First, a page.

In Tzu Chi, our practice is to enter into society with the spirit of selfless love that the Buddha teaches—the Four Immeasurable Minds of loving-kindness, compassion, joy and equanimity.
But to work in the world, we will need to cultivate moral discipline, concentration and unshakableness of mind, and wisdom. Otherwise, it will be easy to stray from our practice and difficult to continue in the face of the challenges of working in the mundane world.
Upholding the precepts is the way we practice moral discipline. The precepts outline for us the right path and in so doing, they protect us by helping to keep us away from wrongdoing. As we work in the world, our hearts can very easily become tainted. The precepts guide us to cultivate purity of heart and mind. It is this inner purity that enables us to touch an inner state that is very tranquil and pure.
The quality of concentration and unshakableness of mind is also very important; in Sanskrit, this is called "samadhi". As we engage in the world in the effort to work for the good of all living beings and live out the Buddha's spirit of wisdom and compassion, we will inevitably encounter difficult situations. The world is very complicated, and working in it can be troublesome. If we have not developed samadhi or a kind of unshakableness of mind and purpose, how would we be able to do it? Everyone has their personality, habits, and personal ways of doing things, and this can make our work tough or frustrating. If we have not developed samadhi, our minds will easily be affected by the conditions around us. Because our minds are constantly reacting, our wisdom cannot arise. Only with samadhi and by developing the capacity to not be perturbed by circumstances can we develop wisdom and insight.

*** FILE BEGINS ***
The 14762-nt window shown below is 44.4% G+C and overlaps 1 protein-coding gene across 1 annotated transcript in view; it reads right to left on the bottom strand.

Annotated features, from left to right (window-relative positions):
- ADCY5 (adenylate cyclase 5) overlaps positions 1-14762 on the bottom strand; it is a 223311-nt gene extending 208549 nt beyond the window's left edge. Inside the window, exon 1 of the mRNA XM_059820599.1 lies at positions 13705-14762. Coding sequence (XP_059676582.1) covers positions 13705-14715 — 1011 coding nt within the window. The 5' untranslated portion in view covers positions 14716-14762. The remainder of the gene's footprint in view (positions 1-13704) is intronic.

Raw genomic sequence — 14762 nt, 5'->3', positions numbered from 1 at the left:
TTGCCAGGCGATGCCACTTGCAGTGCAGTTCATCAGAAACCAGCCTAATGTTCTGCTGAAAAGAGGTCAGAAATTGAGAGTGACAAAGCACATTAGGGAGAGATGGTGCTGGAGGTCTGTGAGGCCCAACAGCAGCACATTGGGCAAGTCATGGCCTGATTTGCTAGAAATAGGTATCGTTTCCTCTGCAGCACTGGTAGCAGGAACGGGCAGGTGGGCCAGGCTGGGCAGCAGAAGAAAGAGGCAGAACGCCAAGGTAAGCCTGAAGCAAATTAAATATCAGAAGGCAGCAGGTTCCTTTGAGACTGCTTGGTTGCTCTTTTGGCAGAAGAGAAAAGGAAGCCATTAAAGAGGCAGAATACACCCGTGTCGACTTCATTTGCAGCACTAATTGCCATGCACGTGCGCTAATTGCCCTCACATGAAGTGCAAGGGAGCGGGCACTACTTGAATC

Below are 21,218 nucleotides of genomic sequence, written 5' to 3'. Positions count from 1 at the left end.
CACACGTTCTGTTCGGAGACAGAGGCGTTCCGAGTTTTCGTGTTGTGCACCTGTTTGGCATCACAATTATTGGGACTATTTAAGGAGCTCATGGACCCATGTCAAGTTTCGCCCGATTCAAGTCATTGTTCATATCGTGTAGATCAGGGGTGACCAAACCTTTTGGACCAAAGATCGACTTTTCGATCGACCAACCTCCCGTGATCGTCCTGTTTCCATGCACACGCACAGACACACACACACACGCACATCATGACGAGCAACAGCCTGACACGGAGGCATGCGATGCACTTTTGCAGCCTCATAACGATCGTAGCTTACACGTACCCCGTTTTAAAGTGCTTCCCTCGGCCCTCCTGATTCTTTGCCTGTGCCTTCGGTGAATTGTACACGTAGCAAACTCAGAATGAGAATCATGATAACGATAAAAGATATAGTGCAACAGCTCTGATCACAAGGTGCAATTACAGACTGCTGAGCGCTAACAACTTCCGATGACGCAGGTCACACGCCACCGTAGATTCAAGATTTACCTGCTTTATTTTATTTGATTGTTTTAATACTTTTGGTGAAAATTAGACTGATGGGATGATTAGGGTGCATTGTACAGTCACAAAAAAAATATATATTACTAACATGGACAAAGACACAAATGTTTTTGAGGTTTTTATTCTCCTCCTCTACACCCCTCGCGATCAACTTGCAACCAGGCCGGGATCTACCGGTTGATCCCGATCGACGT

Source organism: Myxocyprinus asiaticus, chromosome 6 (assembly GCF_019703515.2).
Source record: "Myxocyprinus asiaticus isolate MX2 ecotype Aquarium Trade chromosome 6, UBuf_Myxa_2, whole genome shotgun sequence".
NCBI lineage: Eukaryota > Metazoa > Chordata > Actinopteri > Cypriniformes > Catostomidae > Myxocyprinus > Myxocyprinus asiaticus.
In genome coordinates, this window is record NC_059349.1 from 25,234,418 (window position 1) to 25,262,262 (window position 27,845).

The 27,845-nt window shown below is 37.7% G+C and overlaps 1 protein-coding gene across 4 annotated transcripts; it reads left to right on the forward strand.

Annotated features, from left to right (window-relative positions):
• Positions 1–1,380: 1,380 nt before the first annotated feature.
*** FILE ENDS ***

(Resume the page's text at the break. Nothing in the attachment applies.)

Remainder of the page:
Wisdom and insight are what allow us to continue on our path and not give up. In Tzu Chi, as we walk our path, we are also continuing to pave the path for others, so that they may join us on our journey. This is important because we should not only care about our own enlightenment, but should vow to help all living beings to enlightenment. Without wisdom and insight, it will be hard to continue with this.
This inner practice and cultivation of moral discipline, samadhi, and wisdom is hence essential as we walk on the Tzu Chi path. Only through such practice can we attain an inner state of great purity and silent tranquility, with vows vast as the endless void—vows that we hold on to, unwaveringly, for countless eons of time.
From Dharma Master Cheng Yen's Talks
Compiled into English by the Jing Si Abode English Editorial Team
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